Laptops tend to have fairly mediocre colour rendition; the screens generally have limited adjustability and are built to conserve weight and battery life, not to give you accurate colour rendition.

    I use soft proofing along the same vein as Colin; I usually have two images open. One that has been soft proofed and the other that is the original that I have edited. I will look for out of gamut issues (I have a wide gamut screen, so in theory, I should be getting a better view of the image) and may try to see if I can tweak it a bit to look more like the base image.

    I will do test prints, especially if I am doing a large format print and will look at it under the lighting conditions I will be displaying the image under for some final tweaking (old habits die hard; I used to do this in the colour darkroom too).

  6. #6

    Re: A Question About the Accuracy of Soft Proofing

    Collin:

    Thank you for your reply. I guess I overestimated what soft-proofing could do. Rather than using it simply for gamut checks, I thought it was supposed to give an idea of EXACTLY what the image would like using specific printers, ink, paper, etc. But I now see that this probably isn't very realistic, given that monitors and printers are two very different media.

    What is colour passport?

    Thank you for sharing your thoughts.

    - Jacob

  7. #7

    Re: A Question About the Accuracy of Soft Proofing

    Manfred:

    Thank you for your help. I apologize if I misread your first post. I am fairly new to printing and color management in general.

    Your help is very much appreciated!

    - Jacob

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    Re: A Question About the Accuracy of Soft Proofing

    Quote Originally Posted by GrumpyDiver View Post
    Laptops tend to have fairly mediocre colour rendition; the screens generally have limited adjustability and are built to conserve weight and battery life, not to give you accurate colour rendition.
    Occasionally when I'm at my daughter's place I use her laptop to check into this and other forums. When I look at my images on a forum where they are hosted, I'm appalled at how bad and colourless they look on the laptop monitor.

    Glenn

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    Re: A Question About the Accuracy of Soft Proofing

    Quote Originally Posted by warrenjwalker View Post

    What is colour passport?
    http://lmgtfy.com/?q=ColorChecker+Passport

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    Re: A Question About the Accuracy of Soft Proofing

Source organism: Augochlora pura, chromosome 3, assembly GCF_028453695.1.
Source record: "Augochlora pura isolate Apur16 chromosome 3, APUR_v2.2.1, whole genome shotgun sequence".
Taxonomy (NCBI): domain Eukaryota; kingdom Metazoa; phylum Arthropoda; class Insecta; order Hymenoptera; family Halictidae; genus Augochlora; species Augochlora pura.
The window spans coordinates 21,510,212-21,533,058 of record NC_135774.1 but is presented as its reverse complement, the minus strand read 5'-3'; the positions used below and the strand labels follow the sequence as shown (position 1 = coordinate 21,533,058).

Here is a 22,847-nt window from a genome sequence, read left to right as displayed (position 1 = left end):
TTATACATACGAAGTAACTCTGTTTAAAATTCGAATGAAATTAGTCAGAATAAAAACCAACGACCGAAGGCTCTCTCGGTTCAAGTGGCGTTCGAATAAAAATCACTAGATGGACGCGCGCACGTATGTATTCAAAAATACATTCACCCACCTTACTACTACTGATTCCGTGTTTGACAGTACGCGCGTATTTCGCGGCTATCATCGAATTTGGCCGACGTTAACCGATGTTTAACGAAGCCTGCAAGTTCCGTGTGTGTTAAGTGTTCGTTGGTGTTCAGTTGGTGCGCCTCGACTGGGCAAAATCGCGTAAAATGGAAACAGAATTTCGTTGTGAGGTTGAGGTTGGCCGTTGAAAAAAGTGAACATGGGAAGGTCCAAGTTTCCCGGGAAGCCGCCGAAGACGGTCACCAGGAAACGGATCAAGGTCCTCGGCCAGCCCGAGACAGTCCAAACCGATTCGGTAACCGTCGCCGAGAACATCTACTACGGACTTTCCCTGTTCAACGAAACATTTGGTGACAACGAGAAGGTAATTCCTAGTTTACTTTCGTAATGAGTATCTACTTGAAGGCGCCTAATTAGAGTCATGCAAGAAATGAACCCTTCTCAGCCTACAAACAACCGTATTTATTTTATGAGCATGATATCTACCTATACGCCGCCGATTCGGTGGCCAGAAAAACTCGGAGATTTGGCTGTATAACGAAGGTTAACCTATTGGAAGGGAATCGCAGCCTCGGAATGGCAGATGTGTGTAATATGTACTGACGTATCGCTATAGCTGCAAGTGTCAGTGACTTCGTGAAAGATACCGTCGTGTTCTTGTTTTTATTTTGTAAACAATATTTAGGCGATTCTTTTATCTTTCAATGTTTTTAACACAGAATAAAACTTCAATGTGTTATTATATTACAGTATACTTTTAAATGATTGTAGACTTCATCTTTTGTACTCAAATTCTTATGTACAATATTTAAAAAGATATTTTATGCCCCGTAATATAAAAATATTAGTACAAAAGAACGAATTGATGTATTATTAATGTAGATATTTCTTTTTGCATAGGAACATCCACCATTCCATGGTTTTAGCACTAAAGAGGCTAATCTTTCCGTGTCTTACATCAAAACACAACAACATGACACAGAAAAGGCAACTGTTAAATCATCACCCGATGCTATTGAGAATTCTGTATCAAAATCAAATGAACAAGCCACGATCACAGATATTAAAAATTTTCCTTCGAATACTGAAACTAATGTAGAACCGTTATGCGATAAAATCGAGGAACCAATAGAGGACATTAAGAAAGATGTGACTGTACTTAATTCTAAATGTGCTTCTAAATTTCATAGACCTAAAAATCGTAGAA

Quote Originally Posted by warrenjwalker View Post
    What is colour passport?
    This is a panel of known colours. Your take a photo of it under the light conditions you will use for your actual shooting. You can then build a colour profile for the camera and the light source. This can be applied to all your images so the colours are accurate.

    The passport is best used for controlled conditions such as studio lighting set-ups where colour accuracy is critical, e.g. Portraiture and product photography. For general photography situations then your creative input on the colours is far more important than the real colours. A colour managed workflow is still essential for ensuring that your colour edits are making changes to the image for artistic purposes rather than to compensate for the bad appearance on your monitor.

    Alex

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    Moderator GrumpyDiver's Avatar
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    Re: A Question About the Accuracy of Soft Proofing

    Quote Originally Posted by warrenjwalker View Post
    Manfred:

    Thank you for your help. I apologize if I misread your first post. I am fairly new to printing and color management in general.

    Your help is very much appreciated!



    - Jacob

    No problem - most of the photographers I know don't bother with soft proofing because of its limitations. They work with test prints and use those for managing colours; i.e. tweaking their image in Photoshop, based on the results of the test. I will do this when hitting the right colour is critical.

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    Re: A Question About the Accuracy of Soft Proofing

    Jacob,

    I only recently started softproofing with Lightroom. I have a calibrated monitor and the correct profiles for the papers I use. I find that it is usually not all that helpful with luster papers because the gamut of the papers is fairly wide, but I find it very helpful with matte papers, which generally have a much smaller gamut. I find that with some tweaking, I can get the print closer to what I intended. Lightroom will give you the original and soft proof next to each other, and when the two are different, the latter is much closer to what my printer gives me.

    Dan